App-solute Guide to Tracking Fitness | The Source Weekly

With hundreds of fitness apps out there, I went on a mission to find three worth sharing with Central Oregon readers. After downloading, using and deleting dozens of health apps, these are the three I kept on my phone and plan to use in my fitness routine.

click to enlarge App-solute Guide to Tracking Fitness

Nike Training Club: For finding the perfect gym workout

I heard about this app through some friends, so I gave it a shot. It filled a gap in my fitness routine that I didn’t know I had. When I’m at the gym, I rarely have a plan or know what to do. I normally grab a kettlebell, Google a workout and do that. But this app gives me structure for my gym visits.

The Nike Training Club app has hundreds of workouts for users to browse, save and use. This app gives users a free and easy personal training experience. The “Home” tab features a variety of training programs that users can get started with, from basketball workouts to core strengthening. The “Workouts” tab is full of exercise tutorials that range from 5-minute to hour-long workouts. Users can search based on muscle group, workout focus, equipment and more. This app tracks activity and achievements.

I can target muscle groups, master my form and feel confident in my movements. The guided workouts provide support to people who may feel a little uncomfortable at the gym.

I would suggest this app to people who are new to the gym, enjoy guided workouts and are looking for new exercises.

Strava: For tracking stats, adventuring and connecting with friends

I started using Strava in August and I was instantly hooked.

Would you rather climb rocks, mountain bike in the woods, run along the river or ski down the slopes than hit the gym? Then this app is for you! Strava tracks physical exercise and is most popular with the running and biking community. It also serves as a social network for athletes.

Strava tracks almost every sport you can think of—running, biking, rock climbing, snowshoeing, skiing, swimming, skateboarding, windsurfing and more. It tracks performance stats, displays the user’s trail map and (my favorite part) allows users to upload photos from their experience.

After creating my profile and logging my first activities, I realized it combined everything that motivates me—detailed stats, personal competition, photos and staying in touch with friends.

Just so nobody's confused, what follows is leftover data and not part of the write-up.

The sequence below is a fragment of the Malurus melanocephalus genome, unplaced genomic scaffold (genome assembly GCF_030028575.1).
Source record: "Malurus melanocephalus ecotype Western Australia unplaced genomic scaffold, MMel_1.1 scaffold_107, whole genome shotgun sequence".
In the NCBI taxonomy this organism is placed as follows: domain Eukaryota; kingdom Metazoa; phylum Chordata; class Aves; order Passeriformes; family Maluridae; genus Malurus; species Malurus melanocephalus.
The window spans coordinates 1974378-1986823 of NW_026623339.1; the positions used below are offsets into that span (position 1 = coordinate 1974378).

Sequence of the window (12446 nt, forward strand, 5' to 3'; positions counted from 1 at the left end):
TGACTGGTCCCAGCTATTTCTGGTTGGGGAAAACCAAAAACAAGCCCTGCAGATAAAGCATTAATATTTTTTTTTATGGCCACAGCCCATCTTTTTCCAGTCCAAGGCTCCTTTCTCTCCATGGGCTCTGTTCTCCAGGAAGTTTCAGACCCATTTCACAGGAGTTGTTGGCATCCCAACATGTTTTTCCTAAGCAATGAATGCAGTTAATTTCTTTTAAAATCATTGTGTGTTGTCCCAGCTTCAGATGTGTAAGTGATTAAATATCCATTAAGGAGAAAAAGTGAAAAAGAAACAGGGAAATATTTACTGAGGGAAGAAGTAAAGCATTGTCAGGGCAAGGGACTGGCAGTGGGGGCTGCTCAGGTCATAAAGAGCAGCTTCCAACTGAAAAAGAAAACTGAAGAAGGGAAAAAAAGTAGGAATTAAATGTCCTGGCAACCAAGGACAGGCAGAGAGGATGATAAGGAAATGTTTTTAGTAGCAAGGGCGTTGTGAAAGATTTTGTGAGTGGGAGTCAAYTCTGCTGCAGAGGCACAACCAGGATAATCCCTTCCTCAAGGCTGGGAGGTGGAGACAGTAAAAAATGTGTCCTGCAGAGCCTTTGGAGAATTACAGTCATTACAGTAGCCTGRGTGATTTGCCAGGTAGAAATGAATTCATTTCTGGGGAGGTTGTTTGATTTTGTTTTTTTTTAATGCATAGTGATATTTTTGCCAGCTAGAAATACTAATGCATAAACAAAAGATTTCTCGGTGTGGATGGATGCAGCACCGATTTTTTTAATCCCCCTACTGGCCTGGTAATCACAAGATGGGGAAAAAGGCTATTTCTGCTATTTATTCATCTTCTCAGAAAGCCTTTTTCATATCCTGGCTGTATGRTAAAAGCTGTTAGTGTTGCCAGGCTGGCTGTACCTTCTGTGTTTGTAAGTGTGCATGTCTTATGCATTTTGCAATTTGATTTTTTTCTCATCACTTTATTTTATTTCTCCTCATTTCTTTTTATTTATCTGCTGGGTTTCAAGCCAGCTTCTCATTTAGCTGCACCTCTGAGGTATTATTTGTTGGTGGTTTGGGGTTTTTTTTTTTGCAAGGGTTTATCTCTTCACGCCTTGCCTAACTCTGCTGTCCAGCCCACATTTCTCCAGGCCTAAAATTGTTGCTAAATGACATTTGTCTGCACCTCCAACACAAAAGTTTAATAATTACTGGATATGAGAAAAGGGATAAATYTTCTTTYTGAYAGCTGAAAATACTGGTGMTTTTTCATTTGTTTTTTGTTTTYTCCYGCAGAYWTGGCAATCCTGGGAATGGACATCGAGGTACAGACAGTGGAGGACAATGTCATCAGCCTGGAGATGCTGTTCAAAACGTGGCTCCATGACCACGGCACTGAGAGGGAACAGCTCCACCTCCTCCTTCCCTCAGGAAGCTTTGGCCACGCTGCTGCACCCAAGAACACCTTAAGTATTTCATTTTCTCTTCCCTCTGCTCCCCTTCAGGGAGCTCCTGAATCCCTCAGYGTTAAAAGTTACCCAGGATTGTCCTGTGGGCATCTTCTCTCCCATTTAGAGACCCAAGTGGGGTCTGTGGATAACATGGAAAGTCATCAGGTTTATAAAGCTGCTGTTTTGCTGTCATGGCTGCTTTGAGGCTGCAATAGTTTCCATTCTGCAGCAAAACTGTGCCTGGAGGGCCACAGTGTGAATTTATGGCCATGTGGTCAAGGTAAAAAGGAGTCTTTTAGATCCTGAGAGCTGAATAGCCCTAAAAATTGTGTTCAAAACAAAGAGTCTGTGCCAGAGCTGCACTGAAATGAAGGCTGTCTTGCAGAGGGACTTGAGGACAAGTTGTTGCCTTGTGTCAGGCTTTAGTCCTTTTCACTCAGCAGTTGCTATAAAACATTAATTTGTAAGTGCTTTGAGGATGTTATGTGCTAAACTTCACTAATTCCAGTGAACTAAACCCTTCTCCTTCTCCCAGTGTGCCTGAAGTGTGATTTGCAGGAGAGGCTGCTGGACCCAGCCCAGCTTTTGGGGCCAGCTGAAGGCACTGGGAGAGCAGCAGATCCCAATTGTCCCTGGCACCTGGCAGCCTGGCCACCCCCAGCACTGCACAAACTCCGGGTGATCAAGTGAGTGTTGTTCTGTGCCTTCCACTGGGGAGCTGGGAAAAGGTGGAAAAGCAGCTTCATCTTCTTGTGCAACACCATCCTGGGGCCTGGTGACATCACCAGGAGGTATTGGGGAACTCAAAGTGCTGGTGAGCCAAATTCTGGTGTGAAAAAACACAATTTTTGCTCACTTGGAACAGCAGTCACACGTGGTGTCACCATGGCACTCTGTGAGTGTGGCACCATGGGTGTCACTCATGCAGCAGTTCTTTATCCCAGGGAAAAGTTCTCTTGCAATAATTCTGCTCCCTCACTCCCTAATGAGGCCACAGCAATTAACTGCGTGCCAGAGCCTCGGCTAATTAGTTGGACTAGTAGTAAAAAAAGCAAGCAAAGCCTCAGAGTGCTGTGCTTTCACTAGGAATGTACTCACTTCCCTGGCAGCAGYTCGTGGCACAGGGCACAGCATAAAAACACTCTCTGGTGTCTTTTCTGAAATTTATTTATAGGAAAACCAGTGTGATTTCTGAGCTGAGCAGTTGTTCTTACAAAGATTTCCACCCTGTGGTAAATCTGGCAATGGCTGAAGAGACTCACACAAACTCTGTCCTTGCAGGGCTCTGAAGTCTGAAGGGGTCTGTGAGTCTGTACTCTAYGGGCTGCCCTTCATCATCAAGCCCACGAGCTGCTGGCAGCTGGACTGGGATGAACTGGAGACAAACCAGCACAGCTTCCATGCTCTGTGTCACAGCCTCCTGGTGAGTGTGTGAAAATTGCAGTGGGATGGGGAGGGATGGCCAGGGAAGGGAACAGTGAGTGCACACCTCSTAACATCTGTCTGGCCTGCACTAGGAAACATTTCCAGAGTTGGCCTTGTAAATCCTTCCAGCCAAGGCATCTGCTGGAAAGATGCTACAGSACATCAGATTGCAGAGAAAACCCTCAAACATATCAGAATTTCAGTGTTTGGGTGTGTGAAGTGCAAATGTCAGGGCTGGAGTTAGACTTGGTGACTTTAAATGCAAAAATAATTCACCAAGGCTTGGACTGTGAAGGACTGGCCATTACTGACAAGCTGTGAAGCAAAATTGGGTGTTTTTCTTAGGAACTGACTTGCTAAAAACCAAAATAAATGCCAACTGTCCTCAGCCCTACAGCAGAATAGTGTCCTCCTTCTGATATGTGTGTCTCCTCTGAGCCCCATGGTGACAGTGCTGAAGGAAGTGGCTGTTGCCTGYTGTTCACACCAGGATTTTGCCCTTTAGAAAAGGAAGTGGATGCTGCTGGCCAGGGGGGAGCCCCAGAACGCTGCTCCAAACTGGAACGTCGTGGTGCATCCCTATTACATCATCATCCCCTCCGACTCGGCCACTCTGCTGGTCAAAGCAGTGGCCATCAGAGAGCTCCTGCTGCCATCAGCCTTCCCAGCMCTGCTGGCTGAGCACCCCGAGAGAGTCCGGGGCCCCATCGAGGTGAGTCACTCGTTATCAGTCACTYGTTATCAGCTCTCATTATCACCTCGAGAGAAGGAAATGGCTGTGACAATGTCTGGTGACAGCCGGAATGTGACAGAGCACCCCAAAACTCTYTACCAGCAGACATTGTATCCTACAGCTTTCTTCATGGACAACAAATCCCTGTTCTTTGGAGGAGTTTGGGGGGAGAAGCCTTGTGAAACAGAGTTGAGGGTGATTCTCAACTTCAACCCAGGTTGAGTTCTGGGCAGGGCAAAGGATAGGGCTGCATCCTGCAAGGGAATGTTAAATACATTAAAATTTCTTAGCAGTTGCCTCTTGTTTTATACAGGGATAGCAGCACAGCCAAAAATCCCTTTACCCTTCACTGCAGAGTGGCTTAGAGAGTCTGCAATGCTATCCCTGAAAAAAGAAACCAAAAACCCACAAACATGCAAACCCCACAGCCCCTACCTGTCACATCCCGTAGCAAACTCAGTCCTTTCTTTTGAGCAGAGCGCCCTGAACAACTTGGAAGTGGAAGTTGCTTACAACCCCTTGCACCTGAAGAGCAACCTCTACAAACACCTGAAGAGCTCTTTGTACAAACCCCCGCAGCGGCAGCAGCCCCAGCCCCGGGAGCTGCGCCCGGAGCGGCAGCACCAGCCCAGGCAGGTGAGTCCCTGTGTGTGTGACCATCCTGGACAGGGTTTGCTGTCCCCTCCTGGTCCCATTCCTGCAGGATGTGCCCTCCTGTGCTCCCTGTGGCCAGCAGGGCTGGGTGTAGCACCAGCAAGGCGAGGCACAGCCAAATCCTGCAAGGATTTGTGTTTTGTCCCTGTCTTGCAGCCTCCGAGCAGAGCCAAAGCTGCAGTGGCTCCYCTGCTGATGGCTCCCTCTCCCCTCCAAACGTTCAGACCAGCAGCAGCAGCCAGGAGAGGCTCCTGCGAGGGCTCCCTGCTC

After an activity, athletes have access to almost every metric imaginable—distance, pacing details, elevation gain, segment PRs and more. The stats are what excite me. I want to break personal records, decrease my average pace and maintain a regular routine to track. When saving data, athletes can create a title, caption and photos, personalizing each activity to share with their friends. I usually take a quick selfie on the trail and a scenic shot of the location. After the activity is saved, it’s uploaded to your personal profile and Strava feed, where users can see their friends’ activities and give “kudos,” similar to a “like” on Instagram or Facebook. Users have the option to post privately, as well. These are the features users get with the free version, but there is more to be discovered with Strava Premium.

I would recommend this to individuals who are stat hungry, craving a little competition and looking to connect with friends through fitness. Download this app, and I promise it will motivate you.

My Fitness Pal: Mindful diet and daily goals

My Fitness Pal tracks diet and exercise—it’s an all-in-one health app. I was skeptical of this at first, because tracking calories is out, and listening to your body is in. But My Fitness Pal lays out data in a way that is mindful and motivational rather than discouraging. The accountability is helpful for people who need a little extra push to pursue fitness goals.

The free version of this app has a lot to offer. Each user is asked basic information, fitness goals and is put on a calorie plan. My Fitness Pal will take the goal calorie count (around 2,000 based on the individual), subtract calories through food and add calories through exercise. The goal is to hit zero by the end of the day.

In the “Diary” tab, users can enter breakfast, lunch, dinner, snacks and water. My Fitness Pal will log the nutritional value and calories of each entry. For example, if you have two pieces of toast and a latte for breakfast, the app will log it and subtract 503 calories from the goal count.

This tab also allows users to track exercise—yoga, weight training, swimming, etc. My Fitness Pal calculates calories burned and subtracts it from the goal count. So, if users exercise more, they should be eating more calories. My Fitness Pal helps track the fuel needed to keep the body healthy and nourished.

I tracked my food and exercise for a week and found that it wasn’t about the calories. It was about being mindful of what I was eating and how I needed to fuel my body based on activity levels. On days I worked out for 2-3 hours, I was eating the same amount on the days where I only got a 15-minute walk in. My eating habits shifted, and I felt energized. I also found that I was making better choices with what I was eating based on nutritional value. Instead of a muffin or toast for breakfast, I opted for oatmeal with bananas and chia seeds because of the points it gave me in the nutrients section.

I would recommend this app to individuals looking to improve their diet and be more mindful about how to fuel their bodies. Tracking holds accountability and offers a little competition with yourself.